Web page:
Ah, the Welrod, perhaps the worst gun in shooter history.
Originally a PS3/Xbox 360 release seven years ago, Sniper Elite v2 is getting a fairly surprising second life courtesy of developer Rebellion, which co-published the original versions alongside 505 Games. With improved graphics and all previous DLC in tow, Sniper Elite v2 Remastered is now a thing on PS4, XB1 and Nintendo Switch. That means it’s time to find out if the tactical third-person shooter really warranted the Lazarus treatment.
While it wasn’t the most refined experience when it launched, Sniper Elite v2 feels even clunkier today. There’s just no precision to movement, sprinting or getting in and out of cover – and don’t even get us started on how slowly you move when crouched. It’s all serviceable, but that’s as complimentary as we’ll go on it. The decision to make your sniper so ordinary with his secondary weapons is still mystifying as well, as even if you crouch and wait for an enemy, the reticule never shrinks down enough for really accurate shooting.
Luckily, the game is still fun when taking part in its signature activity: sniping. Your heart rate is shown in the corner of the screen, and when you’re calm you can “empty your lungs,” which slows time and creates a precise firing point. Snapping off those rounds and watching the bullet sail through the air to pierce your hapless target remains as fun now as it was in 2012.
We wouldn’t consider this game a looker at any point in its lifecycle, and whatever improvements have been made to polish it up can’t hide its last-gen roots. Everything feels closed off, designed to usher you through a pretty narrow path. Even the “open” areas aren’t very open. Despite that, the Kill Cam still delivers the goods, shattering bones and popping organs. It’s visceral and grisly, making for some of the coolest isolated moments seen in a shooter.
There isn’t a lot of dialogue, and what’s there underwhelms. The sound effects haven’t aged very well, either, creating a sort of distorted effect. At least the echoing shot of your gun is still good.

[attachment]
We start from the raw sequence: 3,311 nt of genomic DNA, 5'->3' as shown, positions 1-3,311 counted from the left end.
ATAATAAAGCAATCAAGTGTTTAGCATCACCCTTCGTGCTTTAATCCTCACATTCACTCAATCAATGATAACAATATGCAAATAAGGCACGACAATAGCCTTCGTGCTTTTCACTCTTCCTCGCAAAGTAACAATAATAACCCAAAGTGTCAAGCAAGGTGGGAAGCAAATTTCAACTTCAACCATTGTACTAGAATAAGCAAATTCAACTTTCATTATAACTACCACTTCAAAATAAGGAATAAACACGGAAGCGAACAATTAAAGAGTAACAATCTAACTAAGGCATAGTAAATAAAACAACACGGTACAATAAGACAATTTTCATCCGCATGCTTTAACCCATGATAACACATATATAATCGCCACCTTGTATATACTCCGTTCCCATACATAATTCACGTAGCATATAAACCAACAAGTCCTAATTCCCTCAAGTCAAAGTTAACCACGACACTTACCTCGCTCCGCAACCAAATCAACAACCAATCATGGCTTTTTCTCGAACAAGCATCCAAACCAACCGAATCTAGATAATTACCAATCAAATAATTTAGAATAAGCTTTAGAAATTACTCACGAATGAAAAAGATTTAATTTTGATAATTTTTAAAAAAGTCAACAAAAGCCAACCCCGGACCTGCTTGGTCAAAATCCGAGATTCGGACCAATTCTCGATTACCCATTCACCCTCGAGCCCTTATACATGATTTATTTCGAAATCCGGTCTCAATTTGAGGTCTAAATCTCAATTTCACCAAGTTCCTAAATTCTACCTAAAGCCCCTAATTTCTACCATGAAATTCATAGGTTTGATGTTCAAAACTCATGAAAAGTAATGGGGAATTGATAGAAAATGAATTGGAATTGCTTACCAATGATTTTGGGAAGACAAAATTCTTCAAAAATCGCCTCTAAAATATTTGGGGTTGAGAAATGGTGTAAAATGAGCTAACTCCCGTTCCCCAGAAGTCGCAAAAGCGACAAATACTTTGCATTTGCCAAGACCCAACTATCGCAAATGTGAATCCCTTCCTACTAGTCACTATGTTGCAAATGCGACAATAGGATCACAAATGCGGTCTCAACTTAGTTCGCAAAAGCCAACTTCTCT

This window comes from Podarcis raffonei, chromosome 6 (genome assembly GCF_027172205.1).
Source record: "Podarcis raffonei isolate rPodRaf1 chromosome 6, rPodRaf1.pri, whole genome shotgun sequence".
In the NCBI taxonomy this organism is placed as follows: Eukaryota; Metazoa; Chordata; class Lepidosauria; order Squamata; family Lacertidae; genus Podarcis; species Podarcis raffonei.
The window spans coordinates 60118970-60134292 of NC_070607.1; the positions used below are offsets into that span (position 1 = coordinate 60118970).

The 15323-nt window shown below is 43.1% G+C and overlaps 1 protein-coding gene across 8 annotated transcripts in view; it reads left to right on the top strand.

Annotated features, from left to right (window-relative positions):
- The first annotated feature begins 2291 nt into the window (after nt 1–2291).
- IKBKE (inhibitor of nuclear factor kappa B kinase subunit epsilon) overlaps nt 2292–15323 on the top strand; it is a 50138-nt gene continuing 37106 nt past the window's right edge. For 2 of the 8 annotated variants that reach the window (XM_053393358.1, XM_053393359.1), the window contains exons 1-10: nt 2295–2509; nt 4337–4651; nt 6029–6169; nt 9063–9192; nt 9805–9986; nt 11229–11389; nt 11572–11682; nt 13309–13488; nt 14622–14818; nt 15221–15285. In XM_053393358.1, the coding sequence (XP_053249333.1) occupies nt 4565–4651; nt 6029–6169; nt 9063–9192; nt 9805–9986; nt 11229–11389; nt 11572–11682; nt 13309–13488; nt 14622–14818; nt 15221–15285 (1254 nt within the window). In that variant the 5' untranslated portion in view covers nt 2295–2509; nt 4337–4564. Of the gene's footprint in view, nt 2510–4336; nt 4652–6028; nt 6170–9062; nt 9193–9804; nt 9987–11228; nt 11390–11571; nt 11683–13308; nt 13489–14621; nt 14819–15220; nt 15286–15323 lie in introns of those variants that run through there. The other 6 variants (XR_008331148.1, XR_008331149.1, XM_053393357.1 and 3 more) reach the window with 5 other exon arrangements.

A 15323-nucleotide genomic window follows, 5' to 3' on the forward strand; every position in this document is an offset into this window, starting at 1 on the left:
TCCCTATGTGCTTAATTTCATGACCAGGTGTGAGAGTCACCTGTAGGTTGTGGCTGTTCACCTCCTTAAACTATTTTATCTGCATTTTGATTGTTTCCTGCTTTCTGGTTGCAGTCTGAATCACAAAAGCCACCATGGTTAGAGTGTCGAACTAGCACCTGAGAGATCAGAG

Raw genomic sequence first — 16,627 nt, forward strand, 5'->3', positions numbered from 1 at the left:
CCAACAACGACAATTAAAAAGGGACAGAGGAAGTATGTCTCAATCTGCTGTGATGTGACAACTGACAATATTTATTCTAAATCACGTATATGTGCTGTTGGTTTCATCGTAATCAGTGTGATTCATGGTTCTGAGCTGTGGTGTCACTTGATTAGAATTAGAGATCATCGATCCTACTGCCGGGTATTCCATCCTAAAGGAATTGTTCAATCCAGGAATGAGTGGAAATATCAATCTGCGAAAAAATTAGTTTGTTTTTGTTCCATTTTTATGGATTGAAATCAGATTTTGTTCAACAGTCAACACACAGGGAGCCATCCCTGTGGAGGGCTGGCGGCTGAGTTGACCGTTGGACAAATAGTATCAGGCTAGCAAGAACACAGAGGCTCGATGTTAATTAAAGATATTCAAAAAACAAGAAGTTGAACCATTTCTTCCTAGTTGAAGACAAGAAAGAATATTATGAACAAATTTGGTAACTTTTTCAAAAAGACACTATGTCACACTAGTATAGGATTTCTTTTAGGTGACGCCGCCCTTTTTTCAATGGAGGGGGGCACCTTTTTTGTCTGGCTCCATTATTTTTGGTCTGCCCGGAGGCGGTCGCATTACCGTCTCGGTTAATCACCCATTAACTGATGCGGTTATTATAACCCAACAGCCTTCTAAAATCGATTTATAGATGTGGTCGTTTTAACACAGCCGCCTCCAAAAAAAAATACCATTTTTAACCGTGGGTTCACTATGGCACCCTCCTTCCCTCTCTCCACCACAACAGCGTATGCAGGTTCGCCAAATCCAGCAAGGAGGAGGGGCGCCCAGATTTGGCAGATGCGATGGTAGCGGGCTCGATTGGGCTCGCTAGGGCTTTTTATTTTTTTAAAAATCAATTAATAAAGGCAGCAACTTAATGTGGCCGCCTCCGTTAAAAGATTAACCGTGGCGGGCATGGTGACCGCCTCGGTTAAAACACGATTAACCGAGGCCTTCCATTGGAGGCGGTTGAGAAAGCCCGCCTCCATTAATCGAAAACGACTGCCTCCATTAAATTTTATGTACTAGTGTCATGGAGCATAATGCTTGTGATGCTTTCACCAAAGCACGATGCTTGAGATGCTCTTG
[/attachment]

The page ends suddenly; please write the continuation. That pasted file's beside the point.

World War II is coming to a close, and the time is at hand for the United States and Soviet Union to “recruit” the top Nazi scientists to further their own military agendas. Set in Germany circa 1945, Sniper Elite v2 puts you in the combat boots of Karl Fairburne, an OSS (Office of Strategic Services) agent whose job is to extract certain Nazi scientists and eliminate those set to join the communists.
Each mission follows a similar structure: traverse an area via a sequence of checkpoints, quell hostile resistance and then either collect critical documents or kill/save a high-value target. The onus is on methodical, stealth-based advancement as Fairburne is far more effective when concealed and able to pick off enemy targets from range.
Get spotted and soldiers will flank your position almost without fail, even if it means a long, meandering path that often makes it tough to keep track of how many foes are still alive and where exactly they are at any given moment. That’s a byproduct of the uneven A.I., which looks to have been left untouched.
Sometimes soldiers will circle around, cutting through buildings to get the drop on you, while at other times they’ll go prone in a wide open area, making them easy pickings. Enemy accuracy is generally high, and snipers will cut you down if you leave yourself exposed for too long.
We’ve already touched on the clunky mid- and close-range gunplay, but allow us to reiterate: these missions are built with a careful pace in mind, and although it can be frustrating to line up foes with your Thompson and miss, it absolutely serves the purpose of making sniping your first, second and third options for fighting groups of soldiers.
That isn’t to say all you’ll do is snipe, however, as you’ll also have a handful of different offensive and defensive explosives at your disposal. When holding a position, mines and trip mines are invaluable tools to keep the aforementioned flanking enemies from gunning you down while you’re obliviously focused on their comrades. Grenade tosses are accurate and offer a realistic range, and dynamite can be placed and then subsequently sniped for crowd control.
In addition to the campaign, which should run around six hours, the Remastered version includes three DLC missions, all of which are pretty fun and add another hour or so to the single-player offerings. There’s also a wave defense challenge and a handful of online co-operative modes. These modes are highlighted by Overwatch, which has one player serve as a sniper while the other moves along the ground and spots enemies.
A flawed game at its release, Sniper Elite v2 Remastered missed an opportunity to clean up more than the graphics. Despite that, the hook of the Kill Cam and unique, methodical approach allow it retain much of its initial appeal. If you missed it the first time around it’s worth checking out for sniping aficionados.